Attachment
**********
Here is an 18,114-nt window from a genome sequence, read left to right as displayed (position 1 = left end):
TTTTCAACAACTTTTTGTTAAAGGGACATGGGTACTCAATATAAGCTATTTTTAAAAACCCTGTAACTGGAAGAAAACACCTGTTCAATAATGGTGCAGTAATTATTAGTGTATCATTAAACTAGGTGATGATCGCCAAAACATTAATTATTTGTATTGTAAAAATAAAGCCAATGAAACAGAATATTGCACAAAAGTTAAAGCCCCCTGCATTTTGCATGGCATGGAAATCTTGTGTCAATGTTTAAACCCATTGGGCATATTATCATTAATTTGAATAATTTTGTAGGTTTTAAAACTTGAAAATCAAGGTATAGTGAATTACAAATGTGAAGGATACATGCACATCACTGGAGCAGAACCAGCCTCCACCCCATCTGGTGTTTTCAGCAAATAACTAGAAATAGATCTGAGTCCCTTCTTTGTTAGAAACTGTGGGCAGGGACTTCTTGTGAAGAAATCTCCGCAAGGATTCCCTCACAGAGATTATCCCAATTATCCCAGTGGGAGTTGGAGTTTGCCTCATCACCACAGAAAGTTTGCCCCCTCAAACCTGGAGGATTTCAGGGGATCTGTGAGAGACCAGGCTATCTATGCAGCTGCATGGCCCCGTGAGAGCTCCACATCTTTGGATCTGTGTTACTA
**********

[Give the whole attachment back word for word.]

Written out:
Here is an 18,114-nt window from a genome sequence, read left to right as displayed (position 1 = left end):
TTTTCAACAACTTTTTGTTAAAGGGACATGGGTACTCAATATAAGCTATTTTTAAAAACCCTGTAACTGGAAGAAAACACCTGTTCAATAATGGTGCAGTAATTATTAGTGTATCATTAAACTAGGTGATGATCGCCAAAACATTAATTATTTGTATTGTAAAAATAAAGCCAATGAAACAGAATATTGCACAAAAGTTAAAGCCCCCTGCATTTTGCATGGCATGGAAATCTTGTGTCAATGTTTAAACCCATTGGGCATATTATCATTAATTTGAATAATTTTGTAGGTTTTAAAACTTGAAAATCAAGGTATAGTGAATTACAAATGTGAAGGATACATGCACATCACTGGAGCAGAACCAGCCTCCACCCCATCTGGTGTTTTCAGCAAATAACTAGAAATAGATCTGAGTCCCTTCTTTGTTAGAAACTGTGGGCAGGGACTTCTTGTGAAGAAATCTCCGCAAGGATTCCCTCACAGAGATTATCCCAATTATCCCAGTGGGAGTTGGAGTTTGCCTCATCACCACAGAAAGTTTGCCCCCTCAAACCTGGAGGATTTCAGGGGATCTGTGAGAGACCAGGCTATCTATGCAGCTGCATGGCCCCGTGAGAGCTCCACATCTTTGGATCTGTGTTACTA